New York: Oxford University Press (1989)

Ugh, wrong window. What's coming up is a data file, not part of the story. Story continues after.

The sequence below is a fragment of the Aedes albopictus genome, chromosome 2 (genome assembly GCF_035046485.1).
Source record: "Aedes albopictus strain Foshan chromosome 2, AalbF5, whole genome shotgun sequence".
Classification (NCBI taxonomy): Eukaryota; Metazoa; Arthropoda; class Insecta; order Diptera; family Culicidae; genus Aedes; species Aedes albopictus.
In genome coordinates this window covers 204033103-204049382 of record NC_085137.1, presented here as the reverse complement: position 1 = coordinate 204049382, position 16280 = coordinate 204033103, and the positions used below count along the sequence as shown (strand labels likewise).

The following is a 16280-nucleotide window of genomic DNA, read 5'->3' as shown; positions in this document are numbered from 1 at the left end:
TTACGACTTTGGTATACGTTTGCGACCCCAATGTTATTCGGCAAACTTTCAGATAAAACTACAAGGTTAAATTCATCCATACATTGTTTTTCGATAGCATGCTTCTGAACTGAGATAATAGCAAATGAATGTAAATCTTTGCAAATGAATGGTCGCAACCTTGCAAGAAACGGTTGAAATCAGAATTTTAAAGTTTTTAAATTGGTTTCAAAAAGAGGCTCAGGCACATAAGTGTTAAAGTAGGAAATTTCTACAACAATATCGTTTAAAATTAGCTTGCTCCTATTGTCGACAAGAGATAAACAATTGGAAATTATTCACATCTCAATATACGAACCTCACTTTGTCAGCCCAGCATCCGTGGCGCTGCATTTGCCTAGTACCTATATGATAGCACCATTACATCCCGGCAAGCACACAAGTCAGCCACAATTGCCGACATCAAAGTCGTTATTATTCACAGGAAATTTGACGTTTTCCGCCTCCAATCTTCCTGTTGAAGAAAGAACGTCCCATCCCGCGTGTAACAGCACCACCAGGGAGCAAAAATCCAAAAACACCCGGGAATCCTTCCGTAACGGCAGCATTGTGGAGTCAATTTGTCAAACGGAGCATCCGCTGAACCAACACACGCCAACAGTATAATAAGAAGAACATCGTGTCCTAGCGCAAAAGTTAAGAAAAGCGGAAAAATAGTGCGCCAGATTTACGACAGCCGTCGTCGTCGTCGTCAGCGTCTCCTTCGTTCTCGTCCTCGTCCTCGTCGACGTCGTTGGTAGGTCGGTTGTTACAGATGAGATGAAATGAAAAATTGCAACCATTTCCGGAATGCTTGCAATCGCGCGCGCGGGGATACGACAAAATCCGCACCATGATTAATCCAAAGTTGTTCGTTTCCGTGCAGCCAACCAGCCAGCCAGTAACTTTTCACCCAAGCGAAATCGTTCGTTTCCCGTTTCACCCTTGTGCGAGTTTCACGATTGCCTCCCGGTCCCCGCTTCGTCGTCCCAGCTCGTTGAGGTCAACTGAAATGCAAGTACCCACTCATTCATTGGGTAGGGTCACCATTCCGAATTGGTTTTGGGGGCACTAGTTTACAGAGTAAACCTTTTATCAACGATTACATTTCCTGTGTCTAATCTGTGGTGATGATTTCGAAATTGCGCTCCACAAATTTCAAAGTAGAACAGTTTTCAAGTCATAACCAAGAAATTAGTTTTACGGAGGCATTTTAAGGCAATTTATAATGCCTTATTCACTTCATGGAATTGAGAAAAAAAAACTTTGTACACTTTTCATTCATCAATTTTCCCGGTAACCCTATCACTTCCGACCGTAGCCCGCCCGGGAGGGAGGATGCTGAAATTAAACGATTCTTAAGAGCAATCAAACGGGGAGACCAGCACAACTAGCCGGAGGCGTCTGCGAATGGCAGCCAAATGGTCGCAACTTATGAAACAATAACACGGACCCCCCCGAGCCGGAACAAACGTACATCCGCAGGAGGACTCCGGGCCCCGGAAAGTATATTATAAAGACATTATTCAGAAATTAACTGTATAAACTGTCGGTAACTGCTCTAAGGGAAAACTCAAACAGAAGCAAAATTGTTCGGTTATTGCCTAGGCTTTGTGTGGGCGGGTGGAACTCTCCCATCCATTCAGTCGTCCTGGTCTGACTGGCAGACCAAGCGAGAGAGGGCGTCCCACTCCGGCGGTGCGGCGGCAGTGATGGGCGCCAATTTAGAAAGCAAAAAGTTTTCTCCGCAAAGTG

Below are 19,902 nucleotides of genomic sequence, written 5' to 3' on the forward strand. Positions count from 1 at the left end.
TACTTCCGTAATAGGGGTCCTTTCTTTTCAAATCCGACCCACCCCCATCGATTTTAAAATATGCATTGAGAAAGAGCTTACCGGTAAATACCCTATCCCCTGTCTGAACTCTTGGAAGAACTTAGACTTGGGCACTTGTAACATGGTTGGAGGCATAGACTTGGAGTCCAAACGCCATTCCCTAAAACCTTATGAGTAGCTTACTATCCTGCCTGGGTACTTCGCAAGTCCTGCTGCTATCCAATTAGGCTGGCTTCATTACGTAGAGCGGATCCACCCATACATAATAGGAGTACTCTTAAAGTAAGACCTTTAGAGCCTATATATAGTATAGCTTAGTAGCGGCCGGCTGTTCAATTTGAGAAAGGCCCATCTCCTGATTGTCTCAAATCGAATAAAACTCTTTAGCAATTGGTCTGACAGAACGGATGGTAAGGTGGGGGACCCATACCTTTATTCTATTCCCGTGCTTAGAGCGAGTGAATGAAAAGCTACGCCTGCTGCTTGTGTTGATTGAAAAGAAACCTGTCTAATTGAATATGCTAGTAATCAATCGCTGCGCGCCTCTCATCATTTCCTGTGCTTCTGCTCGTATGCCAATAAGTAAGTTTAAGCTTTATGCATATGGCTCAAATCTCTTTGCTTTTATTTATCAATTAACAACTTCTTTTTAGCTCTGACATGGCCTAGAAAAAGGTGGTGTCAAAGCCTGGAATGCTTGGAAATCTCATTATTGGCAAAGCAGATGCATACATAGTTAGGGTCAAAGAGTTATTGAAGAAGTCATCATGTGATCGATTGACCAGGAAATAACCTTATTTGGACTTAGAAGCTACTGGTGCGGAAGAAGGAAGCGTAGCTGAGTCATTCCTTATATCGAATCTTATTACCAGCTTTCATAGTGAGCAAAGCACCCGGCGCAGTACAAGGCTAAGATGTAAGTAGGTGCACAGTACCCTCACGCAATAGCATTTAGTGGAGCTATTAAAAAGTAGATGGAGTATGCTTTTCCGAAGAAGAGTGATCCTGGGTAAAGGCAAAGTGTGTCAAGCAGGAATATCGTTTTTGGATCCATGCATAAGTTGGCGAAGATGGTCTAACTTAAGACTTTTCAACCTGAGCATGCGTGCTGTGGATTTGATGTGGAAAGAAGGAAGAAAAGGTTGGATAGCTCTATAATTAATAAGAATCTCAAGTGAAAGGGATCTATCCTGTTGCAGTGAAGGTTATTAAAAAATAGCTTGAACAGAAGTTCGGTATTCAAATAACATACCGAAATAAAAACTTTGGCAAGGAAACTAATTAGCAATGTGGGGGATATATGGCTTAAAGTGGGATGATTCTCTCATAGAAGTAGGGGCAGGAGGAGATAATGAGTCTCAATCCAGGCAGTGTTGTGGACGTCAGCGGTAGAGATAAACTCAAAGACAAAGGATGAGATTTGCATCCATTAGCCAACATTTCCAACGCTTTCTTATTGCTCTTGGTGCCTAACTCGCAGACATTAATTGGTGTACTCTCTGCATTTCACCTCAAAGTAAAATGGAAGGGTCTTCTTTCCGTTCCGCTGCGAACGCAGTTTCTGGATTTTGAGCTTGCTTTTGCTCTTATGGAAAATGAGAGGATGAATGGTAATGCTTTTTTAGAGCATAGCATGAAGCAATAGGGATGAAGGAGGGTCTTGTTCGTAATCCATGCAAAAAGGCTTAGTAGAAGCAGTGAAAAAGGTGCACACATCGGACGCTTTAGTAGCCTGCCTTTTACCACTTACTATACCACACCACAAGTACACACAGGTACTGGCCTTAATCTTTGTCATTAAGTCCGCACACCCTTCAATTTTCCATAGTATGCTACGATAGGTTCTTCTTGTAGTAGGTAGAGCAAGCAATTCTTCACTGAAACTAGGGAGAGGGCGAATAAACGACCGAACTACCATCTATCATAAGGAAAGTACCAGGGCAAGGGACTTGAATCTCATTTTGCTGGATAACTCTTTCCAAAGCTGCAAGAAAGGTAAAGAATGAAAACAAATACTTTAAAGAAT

The concept of individual autonomy is one of the most frequently utilized--and perhaps least understood--terms of current moral, political, and legal debate. The first anthology devoted entirely to this philosophical concept, The Inner Citadel includes both extensive discussions of autonomy itself and theoretical applications of autonomy to various areas of philosophical inquiry. John Christman has assembled essays, many appearing in print for the first time, by such eminent philosophers as Gerald Dworkin, Joel Feinberg, Harry Frankfurt, and David A. J. Richards. Together, these essays provide the necessary foundation for the myriad debates and controversies in areas such as bioethics, feminism, and paternalism whose resolution turns on the nature and value of individual autonomy. As the idea of autonomy is central to such a wide range of philosophical issues and impinges on other disciplines as well, The Inner Citadel will be essential for courses in moral, political, social, and legal philosophy, as well as a valuable resource for students of law, political science, and psychology.